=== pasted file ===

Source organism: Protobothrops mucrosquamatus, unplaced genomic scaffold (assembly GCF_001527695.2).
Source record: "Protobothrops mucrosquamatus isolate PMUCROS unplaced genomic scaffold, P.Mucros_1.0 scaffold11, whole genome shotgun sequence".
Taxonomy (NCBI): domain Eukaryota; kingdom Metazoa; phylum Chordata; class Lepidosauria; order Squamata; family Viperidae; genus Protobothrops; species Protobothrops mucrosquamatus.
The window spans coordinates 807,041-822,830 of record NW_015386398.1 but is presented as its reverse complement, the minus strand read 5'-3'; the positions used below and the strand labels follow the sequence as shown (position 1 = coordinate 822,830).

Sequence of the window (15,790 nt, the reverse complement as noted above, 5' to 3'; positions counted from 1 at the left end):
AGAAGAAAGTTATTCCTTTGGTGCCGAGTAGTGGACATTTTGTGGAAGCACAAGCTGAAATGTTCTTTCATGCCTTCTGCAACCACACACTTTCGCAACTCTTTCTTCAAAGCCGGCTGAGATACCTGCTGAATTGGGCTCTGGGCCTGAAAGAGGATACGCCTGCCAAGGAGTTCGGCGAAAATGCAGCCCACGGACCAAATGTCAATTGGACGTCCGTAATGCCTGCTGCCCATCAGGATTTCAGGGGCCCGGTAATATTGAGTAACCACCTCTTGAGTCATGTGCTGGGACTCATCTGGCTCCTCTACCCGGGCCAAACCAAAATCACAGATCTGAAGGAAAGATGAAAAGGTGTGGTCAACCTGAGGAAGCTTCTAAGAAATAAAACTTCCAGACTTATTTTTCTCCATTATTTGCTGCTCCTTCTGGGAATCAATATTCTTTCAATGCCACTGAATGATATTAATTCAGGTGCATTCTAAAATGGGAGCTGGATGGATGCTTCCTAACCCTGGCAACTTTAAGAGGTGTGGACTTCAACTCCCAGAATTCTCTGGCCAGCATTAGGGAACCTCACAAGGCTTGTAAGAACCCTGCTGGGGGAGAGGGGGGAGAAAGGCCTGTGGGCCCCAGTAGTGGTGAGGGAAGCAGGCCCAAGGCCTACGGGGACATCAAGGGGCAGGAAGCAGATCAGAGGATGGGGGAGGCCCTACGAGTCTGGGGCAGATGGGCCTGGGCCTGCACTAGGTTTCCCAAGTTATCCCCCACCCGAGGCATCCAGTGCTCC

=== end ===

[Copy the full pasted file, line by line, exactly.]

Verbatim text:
Source organism: Protobothrops mucrosquamatus, unplaced genomic scaffold (assembly GCF_001527695.2).
Source record: "Protobothrops mucrosquamatus isolate PMUCROS unplaced genomic scaffold, P.Mucros_1.0 scaffold11, whole genome shotgun sequence".
Taxonomy (NCBI): domain Eukaryota; kingdom Metazoa; phylum Chordata; class Lepidosauria; order Squamata; family Viperidae; genus Protobothrops; species Protobothrops mucrosquamatus.
The window spans coordinates 807,041-822,830 of record NW_015386398.1 but is presented as its reverse complement, the minus strand read 5'-3'; the positions used below and the strand labels follow the sequence as shown (position 1 = coordinate 822,830).

Sequence of the window (15,790 nt, the reverse complement as noted above, 5' to 3'; positions counted from 1 at the left end):
AGAAGAAAGTTATTCCTTTGGTGCCGAGTAGTGGACATTTTGTGGAAGCACAAGCTGAAATGTTCTTTCATGCCTTCTGCAACCACACACTTTCGCAACTCTTTCTTCAAAGCCGGCTGAGATACCTGCTGAATTGGGCTCTGGGCCTGAAAGAGGATACGCCTGCCAAGGAGTTCGGCGAAAATGCAGCCCACGGACCAAATGTCAATTGGACGTCCGTAATGCCTGCTGCCCATCAGGATTTCAGGGGCCCGGTAATATTGAGTAACCACCTCTTGAGTCATGTGCTGGGACTCATCTGGCTCCTCTACCCGGGCCAAACCAAAATCACAGATCTGAAGGAAAGATGAAAAGGTGTGGTCAACCTGAGGAAGCTTCTAAGAAATAAAACTTCCAGACTTATTTTTCTCCATTATTTGCTGCTCCTTCTGGGAATCAATATTCTTTCAATGCCACTGAATGATATTAATTCAGGTGCATTCTAAAATGGGAGCTGGATGGATGCTTCCTAACCCTGGCAACTTTAAGAGGTGTGGACTTCAACTCCCAGAATTCTCTGGCCAGCATTAGGGAACCTCACAAGGCTTGTAAGAACCCTGCTGGGGGAGAGGGGGGAGAAAGGCCTGTGGGCCCCAGTAGTGGTGAGGGAAGCAGGCCCAAGGCCTACGGGGACATCAAGGGGCAGGAAGCAGATCAGAGGATGGGGGAGGCCCTACGAGTCTGGGGCAGATGGGCCTGGGCCTGCACTAGGTTTCCCAAGTTATCCCCCACCCGAGGCATCCAGTGCTCC